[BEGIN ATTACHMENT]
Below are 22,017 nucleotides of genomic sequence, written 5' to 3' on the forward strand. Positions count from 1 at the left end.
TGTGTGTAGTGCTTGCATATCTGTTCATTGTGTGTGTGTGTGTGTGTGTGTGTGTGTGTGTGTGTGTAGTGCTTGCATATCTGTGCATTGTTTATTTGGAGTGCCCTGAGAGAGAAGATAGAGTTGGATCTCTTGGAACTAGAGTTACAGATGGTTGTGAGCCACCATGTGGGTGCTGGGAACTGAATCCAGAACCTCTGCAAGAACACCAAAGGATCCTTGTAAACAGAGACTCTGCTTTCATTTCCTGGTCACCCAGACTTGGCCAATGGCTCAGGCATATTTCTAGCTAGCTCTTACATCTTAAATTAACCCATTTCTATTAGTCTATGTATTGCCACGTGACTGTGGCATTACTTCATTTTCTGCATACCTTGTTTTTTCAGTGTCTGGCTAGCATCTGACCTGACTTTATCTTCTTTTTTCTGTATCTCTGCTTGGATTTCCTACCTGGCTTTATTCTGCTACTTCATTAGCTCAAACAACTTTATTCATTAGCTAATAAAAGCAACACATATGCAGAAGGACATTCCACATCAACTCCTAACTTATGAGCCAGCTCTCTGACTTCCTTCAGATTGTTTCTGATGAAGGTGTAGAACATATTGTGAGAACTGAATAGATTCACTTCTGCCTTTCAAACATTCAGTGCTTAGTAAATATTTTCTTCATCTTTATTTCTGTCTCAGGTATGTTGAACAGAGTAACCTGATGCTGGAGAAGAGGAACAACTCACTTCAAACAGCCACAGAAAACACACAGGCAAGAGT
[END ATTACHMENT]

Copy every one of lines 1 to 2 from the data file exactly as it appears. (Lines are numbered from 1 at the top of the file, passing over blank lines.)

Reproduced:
Below are 22,017 nucleotides of genomic sequence, written 5' to 3' on the forward strand. Positions count from 1 at the left end.
TGTGTGTAGTGCTTGCATATCTGTTCATTGTGTGTGTGTGTGTGTGTGTGTGTGTGTGTGTGTGTGTAGTGCTTGCATATCTGTGCATTGTTTATTTGGAGTGCCCTGAGAGAGAAGATAGAGTTGGATCTCTTGGAACTAGAGTTACAGATGGTTGTGAGCCACCATGTGGGTGCTGGGAACTGAATCCAGAACCTCTGCAAGAACACCAAAGGATCCTTGTAAACAGAGACTCTGCTTTCATTTCCTGGTCACCCAGACTTGGCCAATGGCTCAGGCATATTTCTAGCTAGCTCTTACATCTTAAATTAACCCATTTCTATTAGTCTATGTATTGCCACGTGACTGTGGCATTACTTCATTTTCTGCATACCTTGTTTTTTCAGTGTCTGGCTAGCATCTGACCTGACTTTATCTTCTTTTTTCTGTATCTCTGCTTGGATTTCCTACCTGGCTTTATTCTGCTACTTCATTAGCTCAAACAACTTTATTCATTAGCTAATAAAAGCAACACATATGCAGAAGGACATTCCACATCAACTCCTAACTTATGAGCCAGCTCTCTGACTTCCTTCAGATTGTTTCTGATGAAGGTGTAGAACATATTGTGAGAACTGAATAGATTCACTTCTGCCTTTCAAACATTCAGTGCTTAGTAAATATTTTCTTCATCTTTATTTCTGTCTCAGGTATGTTGAACAGAGTAACCTGATGCTGGAGAAGAGGAACAACTCACTTCAAACAGCCACAGAAAACACACAGGCAAGAGT